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Budesonide for treatment of people with active Crohn's disease. | Cochrane

What is Crohn's disease? Crohn's disease is a debilitating long-term (chronic) inflammatory bowel disease that can affect any part of the gastrointestinal tract from mouth to anus. Symptoms include abdominal pain, non-bloody diarrhea and weight loss. The most common initial treatment of the Crohn's disease is oral steroid therapy. Unfortunately, traditional steroids are usually absorbed into the body and cause significant unwanted side effects. These may include but are not limited to weight gain, diabetes, growth retardation, acne, mood instability, and high blood pressure. When people with Crohn's disease are experiencing symptoms of the disease it is said to be ‘active’; periods when the symptoms stop are called ‘remission’.  
cochrane.org
over 6 years ago
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24

Effect of administration of antihelminthic for soil-transmitted helminths during pregnancy | Cochrane

Intestinal worms (helminths) contribute to iron-deficiency anaemia as they feed on blood and cause further bleeding by releasing anticoagulant compounds. They also affect the supply of nutrients and cause anorexia, vomiting and diarrhoea. Pregnancy complicated by maternal hookworm infection poses a serious threat to the health of mothers and their babies, especially in developing countries. Women who are anaemic during pregnancy are more likely to have ill health, give birth prematurely, and have low birthweight babies with low iron reserves. Antihelminthic drugs are highly effective and have minimal side-effects but information on their use during pregnancy is limited. The major concern is that the drugs may cause malformation of the fetus (teratogenic effects). We examined the research published up to 31 January 2015 on the impact of giving a single antihelminthic treatment in the second trimester of pregnancy on maternal anaemia and pregnancy outcomes.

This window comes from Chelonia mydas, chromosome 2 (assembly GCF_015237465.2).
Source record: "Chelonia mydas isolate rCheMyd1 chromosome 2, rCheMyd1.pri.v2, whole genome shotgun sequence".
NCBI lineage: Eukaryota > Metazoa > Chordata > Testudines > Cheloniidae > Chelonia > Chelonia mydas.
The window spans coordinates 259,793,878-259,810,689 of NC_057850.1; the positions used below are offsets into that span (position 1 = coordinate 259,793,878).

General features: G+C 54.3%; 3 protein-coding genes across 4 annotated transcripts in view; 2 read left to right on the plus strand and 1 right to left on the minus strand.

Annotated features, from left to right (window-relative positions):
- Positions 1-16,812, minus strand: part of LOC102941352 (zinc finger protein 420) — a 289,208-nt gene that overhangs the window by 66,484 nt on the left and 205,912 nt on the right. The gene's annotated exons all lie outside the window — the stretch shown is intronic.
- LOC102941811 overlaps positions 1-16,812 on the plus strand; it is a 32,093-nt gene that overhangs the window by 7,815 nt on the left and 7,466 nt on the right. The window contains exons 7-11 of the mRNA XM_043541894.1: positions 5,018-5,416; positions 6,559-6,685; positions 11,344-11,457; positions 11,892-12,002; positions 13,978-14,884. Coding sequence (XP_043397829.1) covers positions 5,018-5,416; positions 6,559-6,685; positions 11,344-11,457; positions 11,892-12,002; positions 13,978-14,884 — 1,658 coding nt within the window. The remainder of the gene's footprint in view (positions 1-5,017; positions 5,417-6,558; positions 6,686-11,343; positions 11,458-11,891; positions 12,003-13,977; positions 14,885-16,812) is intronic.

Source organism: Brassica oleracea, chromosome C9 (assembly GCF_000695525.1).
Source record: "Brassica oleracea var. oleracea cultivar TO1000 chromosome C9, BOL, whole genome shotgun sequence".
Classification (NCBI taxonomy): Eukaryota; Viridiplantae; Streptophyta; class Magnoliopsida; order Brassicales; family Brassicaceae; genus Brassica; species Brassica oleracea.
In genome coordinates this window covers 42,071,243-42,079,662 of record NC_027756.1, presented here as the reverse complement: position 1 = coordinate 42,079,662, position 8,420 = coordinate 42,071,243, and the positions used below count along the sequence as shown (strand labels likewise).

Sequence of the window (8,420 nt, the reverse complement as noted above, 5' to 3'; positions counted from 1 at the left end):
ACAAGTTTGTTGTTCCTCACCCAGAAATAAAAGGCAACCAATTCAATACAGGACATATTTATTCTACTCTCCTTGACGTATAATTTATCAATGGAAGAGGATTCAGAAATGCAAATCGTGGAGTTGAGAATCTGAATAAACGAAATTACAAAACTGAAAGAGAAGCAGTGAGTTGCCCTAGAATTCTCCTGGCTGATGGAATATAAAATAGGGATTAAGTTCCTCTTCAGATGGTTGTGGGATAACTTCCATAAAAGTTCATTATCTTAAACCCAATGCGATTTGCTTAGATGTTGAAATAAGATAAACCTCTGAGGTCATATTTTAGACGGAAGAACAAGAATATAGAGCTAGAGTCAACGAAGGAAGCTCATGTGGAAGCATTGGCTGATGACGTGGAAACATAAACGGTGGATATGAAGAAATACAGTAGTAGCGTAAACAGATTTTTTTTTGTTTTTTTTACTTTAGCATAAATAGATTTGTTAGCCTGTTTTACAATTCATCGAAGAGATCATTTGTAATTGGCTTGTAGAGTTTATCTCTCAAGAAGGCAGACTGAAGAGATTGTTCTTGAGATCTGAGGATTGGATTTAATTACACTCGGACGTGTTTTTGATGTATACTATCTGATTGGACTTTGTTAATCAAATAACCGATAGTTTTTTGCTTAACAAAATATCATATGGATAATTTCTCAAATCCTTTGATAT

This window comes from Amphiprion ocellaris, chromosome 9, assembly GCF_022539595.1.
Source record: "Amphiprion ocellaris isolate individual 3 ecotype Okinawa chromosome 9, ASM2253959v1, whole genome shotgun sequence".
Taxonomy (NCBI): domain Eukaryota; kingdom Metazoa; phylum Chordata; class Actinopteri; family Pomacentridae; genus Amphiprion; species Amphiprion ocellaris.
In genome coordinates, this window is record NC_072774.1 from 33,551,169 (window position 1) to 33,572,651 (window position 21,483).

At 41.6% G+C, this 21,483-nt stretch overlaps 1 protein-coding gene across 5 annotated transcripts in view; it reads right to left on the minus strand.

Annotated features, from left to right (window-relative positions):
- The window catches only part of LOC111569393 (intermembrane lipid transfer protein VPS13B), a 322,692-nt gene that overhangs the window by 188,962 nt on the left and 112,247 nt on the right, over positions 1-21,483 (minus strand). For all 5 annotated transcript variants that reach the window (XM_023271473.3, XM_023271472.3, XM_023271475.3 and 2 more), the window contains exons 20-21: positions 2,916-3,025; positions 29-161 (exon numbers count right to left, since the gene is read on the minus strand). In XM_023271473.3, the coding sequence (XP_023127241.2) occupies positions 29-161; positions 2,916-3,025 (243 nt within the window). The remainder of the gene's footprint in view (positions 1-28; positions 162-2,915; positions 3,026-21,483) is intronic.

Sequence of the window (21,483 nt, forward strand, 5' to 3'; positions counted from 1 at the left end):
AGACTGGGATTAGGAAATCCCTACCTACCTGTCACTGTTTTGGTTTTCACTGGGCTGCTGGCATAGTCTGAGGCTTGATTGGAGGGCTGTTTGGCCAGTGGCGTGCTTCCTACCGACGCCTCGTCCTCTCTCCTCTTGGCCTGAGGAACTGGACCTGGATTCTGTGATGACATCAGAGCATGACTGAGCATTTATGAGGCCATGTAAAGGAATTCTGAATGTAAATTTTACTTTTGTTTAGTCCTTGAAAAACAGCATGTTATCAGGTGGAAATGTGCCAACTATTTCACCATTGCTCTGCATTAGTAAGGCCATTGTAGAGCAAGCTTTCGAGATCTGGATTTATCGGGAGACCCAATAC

cochrane.org
over 6 years ago
Www.bmj
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An elderly woman with postprandial abdominal pain

An 84 year old woman presented with a five month history of central, recurrent, severe epigastric pain, which occurred about 20 minutes after eating. This was associated with nausea, occasional diarrhoea, and vomiting. She had experienced early satiety and weight loss over the last few months. Her medical history included myocardial infarction two years earlier. She also had a 40 pack year history of smoking. On examination, she was cachectic, but physical examination and digital rectal examination were otherwise unremarkable. Blood tests—including full blood count, liver functions tests, amylase, and renal function—were normal. Chest and abdominal radiographs, abdominal ultrasound, and computed tomography of the abdomen were unremarkable. Computed tomography angiography was performed (fig 1⇓).  
feeds.bmj.com
over 6 years ago